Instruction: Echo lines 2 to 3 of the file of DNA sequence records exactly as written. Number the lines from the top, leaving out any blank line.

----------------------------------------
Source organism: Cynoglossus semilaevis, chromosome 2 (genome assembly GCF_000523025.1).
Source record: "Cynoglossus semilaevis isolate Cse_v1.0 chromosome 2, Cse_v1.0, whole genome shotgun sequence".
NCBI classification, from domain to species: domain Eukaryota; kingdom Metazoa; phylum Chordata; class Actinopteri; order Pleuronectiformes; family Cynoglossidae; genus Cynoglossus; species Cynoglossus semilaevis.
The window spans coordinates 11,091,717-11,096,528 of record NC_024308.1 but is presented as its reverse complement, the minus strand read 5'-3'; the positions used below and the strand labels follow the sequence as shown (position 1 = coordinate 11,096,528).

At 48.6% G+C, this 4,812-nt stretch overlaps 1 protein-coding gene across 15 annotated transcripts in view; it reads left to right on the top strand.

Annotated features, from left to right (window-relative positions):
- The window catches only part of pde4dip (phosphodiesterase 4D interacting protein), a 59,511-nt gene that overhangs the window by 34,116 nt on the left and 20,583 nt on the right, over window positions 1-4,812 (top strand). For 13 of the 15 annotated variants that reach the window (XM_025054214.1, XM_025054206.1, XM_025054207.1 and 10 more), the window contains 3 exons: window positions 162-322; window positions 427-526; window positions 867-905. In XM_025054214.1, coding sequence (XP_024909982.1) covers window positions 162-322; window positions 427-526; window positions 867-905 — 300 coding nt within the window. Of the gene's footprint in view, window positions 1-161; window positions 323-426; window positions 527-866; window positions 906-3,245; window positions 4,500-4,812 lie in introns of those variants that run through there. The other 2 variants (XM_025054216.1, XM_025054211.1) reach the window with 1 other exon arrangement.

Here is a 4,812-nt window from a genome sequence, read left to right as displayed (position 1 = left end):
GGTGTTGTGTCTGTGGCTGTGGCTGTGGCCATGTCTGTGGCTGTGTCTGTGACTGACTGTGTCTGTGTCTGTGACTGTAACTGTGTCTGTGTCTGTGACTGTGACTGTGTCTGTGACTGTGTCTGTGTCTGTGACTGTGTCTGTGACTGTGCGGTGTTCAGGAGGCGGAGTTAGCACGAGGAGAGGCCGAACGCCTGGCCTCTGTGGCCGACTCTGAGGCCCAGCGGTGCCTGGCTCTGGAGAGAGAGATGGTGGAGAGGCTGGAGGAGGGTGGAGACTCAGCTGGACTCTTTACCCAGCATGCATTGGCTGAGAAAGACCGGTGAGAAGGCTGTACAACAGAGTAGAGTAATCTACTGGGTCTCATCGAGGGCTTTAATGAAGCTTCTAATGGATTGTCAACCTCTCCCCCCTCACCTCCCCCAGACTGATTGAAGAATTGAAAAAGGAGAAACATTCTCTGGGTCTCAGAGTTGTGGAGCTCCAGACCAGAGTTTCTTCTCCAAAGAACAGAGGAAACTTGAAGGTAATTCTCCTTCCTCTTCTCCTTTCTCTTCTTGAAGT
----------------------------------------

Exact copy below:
Source record: "Cynoglossus semilaevis isolate Cse_v1.0 chromosome 2, Cse_v1.0, whole genome shotgun sequence".
NCBI classification, from domain to species: domain Eukaryota; kingdom Metazoa; phylum Chordata; class Actinopteri; order Pleuronectiformes; family Cynoglossidae; genus Cynoglossus; species Cynoglossus semilaevis.